The trial judge concluded that the family members’ action was prescribed under s. 586 of the Cities and Towns Act because they had not themselves suffered any interference with their physical integrity, that is, any “bodily injury”. They therefore could not avail themselves of art. 2930 of the Civil Code of Québec (“C.C.Q.”), under which the three‑year general law prescriptive period would apply. The Court of Appeal held that the action was not prescribed. In the words of art. 2930 C.C.Q., the family members’ action was indeed “based on the obligation to make reparation for bodily injury caused to another”.
Held (7-2): The appeal should be dismissed.
Per McLachlin C.J. and Abella, Moldaver, Wagner and Gascon JJ.: The action is not prescribed. For the purposes of the application and interpretation of art. 2930 C.C.Q., any civil liability action instituted to claim reparation for the direct and immediate consequences of interference with a person’s physical integrity must be based on the obligation to make reparation for bodily injury caused to another. The words “where an action is based on the obligation to make reparation for bodily injury caused to another” in art. 2930 C.C.Q. require that the court characterize the basis for the action in order to determine whether that article applies to a particular case. The basis for the action corresponds here to the wrongful act that gave rise to interference with the victim’s physical integrity. This interpretation has neither as its purpose nor as its effect to turn a moral or material injury into a bodily injury. When the term “bodily injury” is used in the Code, it necessarily refers to interference with a person’s physical integrity. However, wrongful interference, whether bodily, material or moral in nature, remains the basis for the civil liability action. For the purposes of art. 2930, it is the nature of the initial interference rather than the head of damages being claimed that results in the injury being characterized as “bodily injury” and that constitutes the source or basis of the action. Any victim of wrongful interference with his or her physical integrity and any other victim who also suffers immediate and direct consequences of that interference will be able to claim damages for their pecuniary or non‑pecuniary losses under heads alleged in an action based on that same wrongful interference.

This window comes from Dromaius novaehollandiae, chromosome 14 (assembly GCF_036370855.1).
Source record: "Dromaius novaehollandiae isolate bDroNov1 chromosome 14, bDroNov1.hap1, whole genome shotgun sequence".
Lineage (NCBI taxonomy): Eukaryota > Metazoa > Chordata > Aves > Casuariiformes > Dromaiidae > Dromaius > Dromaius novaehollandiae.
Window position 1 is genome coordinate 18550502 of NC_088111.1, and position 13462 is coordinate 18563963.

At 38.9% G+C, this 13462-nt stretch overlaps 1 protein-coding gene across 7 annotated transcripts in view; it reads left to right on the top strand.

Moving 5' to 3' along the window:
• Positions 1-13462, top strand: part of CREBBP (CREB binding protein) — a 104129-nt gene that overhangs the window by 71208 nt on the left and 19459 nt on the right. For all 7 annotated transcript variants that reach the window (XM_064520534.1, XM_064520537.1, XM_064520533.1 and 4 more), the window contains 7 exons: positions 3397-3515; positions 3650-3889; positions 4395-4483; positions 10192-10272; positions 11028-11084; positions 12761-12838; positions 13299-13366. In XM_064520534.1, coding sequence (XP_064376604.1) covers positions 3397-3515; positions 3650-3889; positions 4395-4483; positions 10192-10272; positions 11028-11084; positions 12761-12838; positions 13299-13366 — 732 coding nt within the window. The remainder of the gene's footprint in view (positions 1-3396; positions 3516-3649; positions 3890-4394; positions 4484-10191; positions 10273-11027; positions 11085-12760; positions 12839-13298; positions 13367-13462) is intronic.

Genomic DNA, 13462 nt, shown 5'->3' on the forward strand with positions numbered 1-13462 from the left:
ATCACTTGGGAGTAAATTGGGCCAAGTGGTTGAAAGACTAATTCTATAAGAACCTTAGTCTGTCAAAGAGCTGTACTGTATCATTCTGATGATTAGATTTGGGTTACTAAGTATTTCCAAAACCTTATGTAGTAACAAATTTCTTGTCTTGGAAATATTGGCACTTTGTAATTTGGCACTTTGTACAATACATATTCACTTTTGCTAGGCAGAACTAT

This interpretation of the words of art. 2930 C.C.Q. is consistent with the legislature’s intention. Article 2930 is one of a set of legislative provisions that were enacted to better protect the integrity of the person and to ensure full compensation for those whose personal integrity has been interfered with. It is the right to physical integrity that corresponds to the interest the legislature is seeking to protect, which necessarily encompasses the right to reparation for all immediate and direct consequences that flow from such interference with physical integrity. The result of this is that all victims who suffer direct and immediate consequences of the same wrongful interference must have the same period of extinctive prescription to institute their actions. This large and liberal interpretation of art. 2930 is thus a solution that is both consistent and fair, one that can facilitate access to justice for victims.